08 Jul All crazy about Shakespeare
Taking the traces of the path we began to follow regarding the story of the miniature book or, if not the story, at least the most important collection that were made in such format we realize that, of course, much attention is immediately paid to the great classics of literature. It was between the end of the 19th and the beginning of the 20th century that a real craze began to spread, especially in England, for the father of English literature, namely William Shakespeare: in the span of about twenty years there have been countless small-format editions of this author.
Between 1880 and 1920 Shakespeare’s complete works were published by nine different publishing houses, only to remember the most important. “Shakespeare’s Complete Works” by David Bryce & Sons in 1904, in 40 volumes including the glossary and better known as “Ellen Terry Shakespeare”. The edition is, in fact, dedicated to actress Ellen Terry, well-known actress of Shakespeare and one of the most famous of her time. In 1904 the woman made a tour appearing in Shakespeare’s works and therefore is very likely that the publication of this miniature set could have been conceived in conjunction with her tour.
This greatly favored the success of this collection but, on the other hand, the merit must be given to the publisher David Bryce who decided to specialize in the publication of miniature books: during his long career he publishes over 40 titles. It is also interesting to pause on the technique he used to reduce larger volumes to the smallest format imaginable, namely photolithography, a type of photo reduction that uses electric plates.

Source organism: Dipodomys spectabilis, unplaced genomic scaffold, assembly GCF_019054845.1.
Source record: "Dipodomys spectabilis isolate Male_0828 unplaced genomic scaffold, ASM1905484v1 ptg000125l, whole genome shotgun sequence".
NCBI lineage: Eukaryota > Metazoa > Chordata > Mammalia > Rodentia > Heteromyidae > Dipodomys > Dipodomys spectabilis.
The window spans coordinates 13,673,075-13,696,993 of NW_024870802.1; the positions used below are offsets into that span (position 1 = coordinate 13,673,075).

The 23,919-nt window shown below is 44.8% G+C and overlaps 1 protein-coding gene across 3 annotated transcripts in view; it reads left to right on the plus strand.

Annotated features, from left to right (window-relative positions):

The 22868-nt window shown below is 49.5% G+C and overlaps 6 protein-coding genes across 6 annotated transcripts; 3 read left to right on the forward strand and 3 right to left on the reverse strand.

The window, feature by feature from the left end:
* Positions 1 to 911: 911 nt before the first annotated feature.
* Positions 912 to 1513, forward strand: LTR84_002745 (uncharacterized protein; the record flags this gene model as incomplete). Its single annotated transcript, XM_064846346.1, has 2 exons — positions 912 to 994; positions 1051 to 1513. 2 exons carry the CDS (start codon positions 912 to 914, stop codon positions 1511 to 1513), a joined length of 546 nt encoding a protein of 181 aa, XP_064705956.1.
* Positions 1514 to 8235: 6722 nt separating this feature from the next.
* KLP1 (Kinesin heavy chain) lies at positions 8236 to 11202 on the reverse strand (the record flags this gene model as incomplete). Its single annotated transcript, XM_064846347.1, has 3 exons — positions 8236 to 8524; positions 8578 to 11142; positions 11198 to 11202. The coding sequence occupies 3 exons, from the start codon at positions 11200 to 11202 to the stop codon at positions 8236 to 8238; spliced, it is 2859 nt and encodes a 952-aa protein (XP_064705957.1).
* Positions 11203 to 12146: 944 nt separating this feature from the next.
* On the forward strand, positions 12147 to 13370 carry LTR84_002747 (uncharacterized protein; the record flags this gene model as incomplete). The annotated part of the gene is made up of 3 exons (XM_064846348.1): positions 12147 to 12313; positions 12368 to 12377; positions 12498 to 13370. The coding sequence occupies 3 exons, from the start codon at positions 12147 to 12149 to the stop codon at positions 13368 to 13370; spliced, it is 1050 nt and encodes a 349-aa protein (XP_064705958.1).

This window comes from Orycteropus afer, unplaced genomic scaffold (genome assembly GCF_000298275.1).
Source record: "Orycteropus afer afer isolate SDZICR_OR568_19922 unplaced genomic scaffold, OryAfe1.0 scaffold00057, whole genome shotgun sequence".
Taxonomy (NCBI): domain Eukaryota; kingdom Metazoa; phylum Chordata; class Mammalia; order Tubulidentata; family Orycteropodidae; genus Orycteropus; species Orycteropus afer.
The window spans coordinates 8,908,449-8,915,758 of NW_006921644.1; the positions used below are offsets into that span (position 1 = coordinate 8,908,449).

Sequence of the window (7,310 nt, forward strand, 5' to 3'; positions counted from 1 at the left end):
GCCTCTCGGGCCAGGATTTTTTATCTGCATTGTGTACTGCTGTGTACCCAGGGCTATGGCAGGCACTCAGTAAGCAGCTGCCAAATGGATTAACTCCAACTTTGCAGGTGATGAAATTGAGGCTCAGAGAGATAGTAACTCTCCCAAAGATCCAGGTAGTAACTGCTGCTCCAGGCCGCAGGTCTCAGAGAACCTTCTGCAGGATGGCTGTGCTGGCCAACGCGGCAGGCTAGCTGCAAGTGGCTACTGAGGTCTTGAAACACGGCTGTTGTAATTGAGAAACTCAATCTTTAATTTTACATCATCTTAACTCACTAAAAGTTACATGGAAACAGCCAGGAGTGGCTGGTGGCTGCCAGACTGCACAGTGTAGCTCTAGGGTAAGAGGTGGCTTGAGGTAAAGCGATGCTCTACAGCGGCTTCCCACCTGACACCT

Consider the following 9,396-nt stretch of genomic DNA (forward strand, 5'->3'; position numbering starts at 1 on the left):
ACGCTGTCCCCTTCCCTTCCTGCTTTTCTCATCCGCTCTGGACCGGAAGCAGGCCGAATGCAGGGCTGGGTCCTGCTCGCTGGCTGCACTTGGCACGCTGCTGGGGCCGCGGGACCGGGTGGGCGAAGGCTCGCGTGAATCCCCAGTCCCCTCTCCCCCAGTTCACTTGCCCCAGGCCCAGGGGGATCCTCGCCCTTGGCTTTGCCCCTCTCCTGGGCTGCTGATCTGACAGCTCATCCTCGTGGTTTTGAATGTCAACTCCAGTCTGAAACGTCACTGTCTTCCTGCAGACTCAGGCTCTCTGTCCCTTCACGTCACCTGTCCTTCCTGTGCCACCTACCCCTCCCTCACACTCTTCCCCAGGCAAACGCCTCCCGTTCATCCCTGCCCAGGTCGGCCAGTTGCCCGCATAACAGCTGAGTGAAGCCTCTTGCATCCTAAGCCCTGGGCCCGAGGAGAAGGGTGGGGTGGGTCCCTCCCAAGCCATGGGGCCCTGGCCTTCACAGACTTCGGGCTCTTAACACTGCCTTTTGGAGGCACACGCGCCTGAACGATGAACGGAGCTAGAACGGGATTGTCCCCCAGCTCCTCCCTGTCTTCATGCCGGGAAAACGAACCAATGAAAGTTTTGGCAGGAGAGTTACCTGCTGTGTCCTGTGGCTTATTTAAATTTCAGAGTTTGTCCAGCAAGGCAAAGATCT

Another aspect that helped Bryce achieve success was the fact that he was able to maintain strong ties with the printers associated with the university of Glasgow and Oxford. This ensured a high level of quality as regards the clarity and readability of the texts. Fundamental was the collaboration with the Oxford University Press that managed to create ultra-thin opaque sheets called “Indian Paper”: this paper allowed the production of extremely small text blocks.
The Knickerbocker Leather & Novelty Company in New York also published in 1910 the miniature works of William Shakespeare entitled “Shakespeare’s Works”. These minuscule volumes in 64°, in which change the color of the leather of the outer covers, were presented in box set of 12 or 24. The collection kept at the library Titta Bernardini in the version of 12 volumes, is presented with the binding in red leather adorned with elegant gold friezes and characters, as well as in gold are the cuts; the characters used in the texts are tiny but of exceptional precision and cleanliness. The 12 volumes are kept inside an elegant box, also in red leather, to make the transport more comfortable and at the same time guarantee a better conservation.